Nonetheless, the second part of the book revolved around such a ridiculous conflict and that’s where my issue with this book was. I spent so much of the second half wanting to scream at Dom “JUST TELL HER ALREADY”. This book uses the miscomunitation trope, which is a trope I strongly dislike, and in this book it’s worse because the first half was spent getting the characters to learn to communicate and then the conflict in the second half relied on them not doing it. And while I understand that growing and changing doesn’t happen in a day, so off course there were still going to be problems with the communication, this conflict was so ridiculous that it was pretty annoying. The worst of all is that the conflict dragged for a long time and I was bored. And then the resolution was incredibly rushed and I kept thinking that if less time was spent in such a ridiculous conflict more time could have been spent seeing the characters getting to a good place again.

Overall, there were a lot of things I liked about Love Her or Lose Her, but my enjoyment was severely affected by the conflict in the second half of the story. Nonetheless, I’m still really excited to read the next book in the series, the glimpses of the main couple that are present in this book left me wanting more.

Rating: 3,6 stars

Have you read this book? How did you feel about it? Do you agree with my opinion?

Add me on

Goodreads | Bloglovin | Twitter  | Pinterest 

Book Review: Reign of the Fallen by Sarah Glenn Marsh

Title: Reign of the Fallen

Author: Sarah Glenn Marsh

Published by: Razorbill

Publishing date: January 23rd 2018

Genre: YA Fantasy

Pages: 375

Odessa is one of Karthia’s master necromancers, catering to the kingdom’s ruling Dead. Whenever a noble dies, it’s Odessa’s job to raise them by retrieving their souls from a dreamy and dangerous shadow world called the Deadlands. But there is a cost to being raised–the Dead must remain shrouded, or risk transforming into zombie-like monsters known as Shades. If even a hint of flesh is exposed, the grotesque transformation will begin.

A dramatic uptick in Shade attacks raises suspicions and fears among Odessa’s necromancer community. Soon a crushing loss of one of their own reveals a disturbing conspiracy: someone is intentionally creating Shades by tearing shrouds from the Dead–and training them to attack. Odessa is faced with a terrifying question: What if her necromancer’s magic is the weapon that brings Karthia to its knees?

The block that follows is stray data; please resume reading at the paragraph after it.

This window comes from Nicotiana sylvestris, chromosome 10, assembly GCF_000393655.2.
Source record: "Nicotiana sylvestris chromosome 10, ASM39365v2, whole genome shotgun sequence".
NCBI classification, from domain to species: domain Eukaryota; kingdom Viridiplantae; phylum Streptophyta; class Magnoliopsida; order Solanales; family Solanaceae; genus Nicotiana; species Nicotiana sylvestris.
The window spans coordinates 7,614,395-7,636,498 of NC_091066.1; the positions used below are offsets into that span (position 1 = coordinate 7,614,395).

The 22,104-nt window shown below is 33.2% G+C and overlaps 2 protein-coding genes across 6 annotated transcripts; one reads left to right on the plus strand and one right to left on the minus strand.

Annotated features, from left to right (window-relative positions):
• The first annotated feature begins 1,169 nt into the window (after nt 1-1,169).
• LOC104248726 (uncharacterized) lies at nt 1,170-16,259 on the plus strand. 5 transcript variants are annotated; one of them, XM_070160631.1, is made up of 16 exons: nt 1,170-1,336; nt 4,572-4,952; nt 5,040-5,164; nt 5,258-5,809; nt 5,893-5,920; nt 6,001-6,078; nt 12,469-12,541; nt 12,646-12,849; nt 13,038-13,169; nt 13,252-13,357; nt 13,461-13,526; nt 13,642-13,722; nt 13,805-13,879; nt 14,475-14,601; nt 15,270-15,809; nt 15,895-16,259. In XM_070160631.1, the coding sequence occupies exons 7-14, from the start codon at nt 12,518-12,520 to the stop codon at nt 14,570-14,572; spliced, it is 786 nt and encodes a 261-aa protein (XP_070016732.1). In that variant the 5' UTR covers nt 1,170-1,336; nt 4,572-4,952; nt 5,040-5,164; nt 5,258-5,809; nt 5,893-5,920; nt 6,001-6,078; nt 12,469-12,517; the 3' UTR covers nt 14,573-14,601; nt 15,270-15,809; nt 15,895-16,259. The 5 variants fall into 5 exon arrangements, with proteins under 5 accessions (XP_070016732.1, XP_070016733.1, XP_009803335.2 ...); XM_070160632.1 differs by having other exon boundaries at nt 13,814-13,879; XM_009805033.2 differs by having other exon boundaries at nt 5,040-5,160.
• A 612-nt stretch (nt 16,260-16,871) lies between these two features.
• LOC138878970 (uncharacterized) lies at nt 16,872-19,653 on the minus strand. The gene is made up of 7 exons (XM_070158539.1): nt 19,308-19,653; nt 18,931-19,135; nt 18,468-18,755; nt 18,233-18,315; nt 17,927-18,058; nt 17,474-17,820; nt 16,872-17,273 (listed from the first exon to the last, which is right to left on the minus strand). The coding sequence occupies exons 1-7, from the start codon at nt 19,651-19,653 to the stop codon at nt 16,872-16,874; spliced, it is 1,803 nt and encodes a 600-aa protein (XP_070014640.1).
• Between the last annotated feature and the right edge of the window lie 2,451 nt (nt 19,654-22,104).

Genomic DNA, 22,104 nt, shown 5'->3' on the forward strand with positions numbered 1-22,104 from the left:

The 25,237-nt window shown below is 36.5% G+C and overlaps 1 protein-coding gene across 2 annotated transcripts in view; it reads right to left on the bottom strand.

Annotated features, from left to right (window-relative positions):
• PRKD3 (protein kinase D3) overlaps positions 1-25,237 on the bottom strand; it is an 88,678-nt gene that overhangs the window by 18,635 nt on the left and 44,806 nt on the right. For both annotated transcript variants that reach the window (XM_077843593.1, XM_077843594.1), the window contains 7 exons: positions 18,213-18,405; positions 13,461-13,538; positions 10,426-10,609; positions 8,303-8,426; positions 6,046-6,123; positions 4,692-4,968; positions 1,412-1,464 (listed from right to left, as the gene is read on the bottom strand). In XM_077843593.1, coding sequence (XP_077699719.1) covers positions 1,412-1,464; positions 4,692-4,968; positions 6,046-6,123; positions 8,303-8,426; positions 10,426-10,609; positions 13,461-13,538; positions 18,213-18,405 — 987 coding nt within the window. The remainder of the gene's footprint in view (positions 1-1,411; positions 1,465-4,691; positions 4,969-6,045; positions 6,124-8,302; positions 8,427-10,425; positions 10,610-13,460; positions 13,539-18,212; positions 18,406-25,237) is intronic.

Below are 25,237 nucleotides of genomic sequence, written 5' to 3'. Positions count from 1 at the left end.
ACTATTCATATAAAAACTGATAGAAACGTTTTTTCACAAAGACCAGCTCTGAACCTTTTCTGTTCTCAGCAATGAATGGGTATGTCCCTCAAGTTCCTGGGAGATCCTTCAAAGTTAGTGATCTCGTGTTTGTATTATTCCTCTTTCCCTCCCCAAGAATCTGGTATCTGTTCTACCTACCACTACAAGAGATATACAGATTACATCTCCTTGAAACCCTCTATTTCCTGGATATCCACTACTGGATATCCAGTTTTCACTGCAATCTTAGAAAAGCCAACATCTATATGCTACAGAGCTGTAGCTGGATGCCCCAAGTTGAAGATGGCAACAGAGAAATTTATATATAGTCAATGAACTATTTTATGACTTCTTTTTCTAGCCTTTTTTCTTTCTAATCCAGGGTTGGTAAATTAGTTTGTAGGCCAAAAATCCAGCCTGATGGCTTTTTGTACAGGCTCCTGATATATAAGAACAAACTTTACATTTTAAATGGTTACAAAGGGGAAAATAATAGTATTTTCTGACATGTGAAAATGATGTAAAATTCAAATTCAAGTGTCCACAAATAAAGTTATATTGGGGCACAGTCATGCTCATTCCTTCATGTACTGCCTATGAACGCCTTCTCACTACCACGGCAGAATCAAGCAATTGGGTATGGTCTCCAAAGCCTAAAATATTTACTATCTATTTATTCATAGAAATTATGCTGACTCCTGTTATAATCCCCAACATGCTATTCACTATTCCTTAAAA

Goodreads | Amazon

Trigger/content warnings: substance abuse, talk of suicide, violence and death

Reign of the Fallen is a book that was on my tbr since it came out two years ago, a book I kept hearing great things about, which is why I finally decided to pick it up. Unfortunately, I didn’t end up enjoying it as much as I hoped.

The beginning of the book is very enjoyable, the world and magic are engaging and it has a lot of unique elements. I loved the idea of a world ruled by people who died a long time ago, but keep coming back because they feel a responsability towards the people in their kingdom. In this world, the Dead have prohibited change, inventions and progress, which I found to be an interesting element of the story that’s used in a very organic way to cause conflict.

One element that I found fascinating and unique in this story is that the Dead have to pay a big price for coming back (they must remain shrouded or risk transforming into zombies) as well as the necromancer pay a big price to bring people back (they only get one life). That’s one element that this book handles well: the price of magic. Nonetheless, I have one problem with the magic system, which is that there isn’t a very clear limit to what healers can do in this book, so it felt like unless a character died inmediately, they always survived even the most horrific injuries and I think that lowered the stakes of the book.

A very important element of this story is that it addresses substanse abuse and addiction in a way that reflects this issue in our world and still makes sense for the story. I think the way this book shows how grief can make people vulnerable to addiction is very important and in general, the way this portraits grief feels realistic and devastating. This book also addresses recovery of an addiction and I think the way the first few days of that process are portrait is well done, but I also think that after those initial days, it almost feels like the character is “cured” and that’s not how addiction works and I’m not sure how to feel about it.

The characters in this book are amazing, particulary the side characters. I have a special place in my heart for Valoria and Jax and they are the main reason I’m considering reading the second book. Something I really loved about this book is how diverse the chaacters are, the main character has brown skin and she is bisexual (which is #ownvoices rep), there are two gay characters and two women that are attracted to other women, one of which is black. All of it is seemesly integrated in the story and it’s not made out to be a big deal in this world. The only character I have an issue with is the villain, because it’s so obvious who it is and worst of all, he is a boring villain with plain motivations, cero cleverness and no depth at all.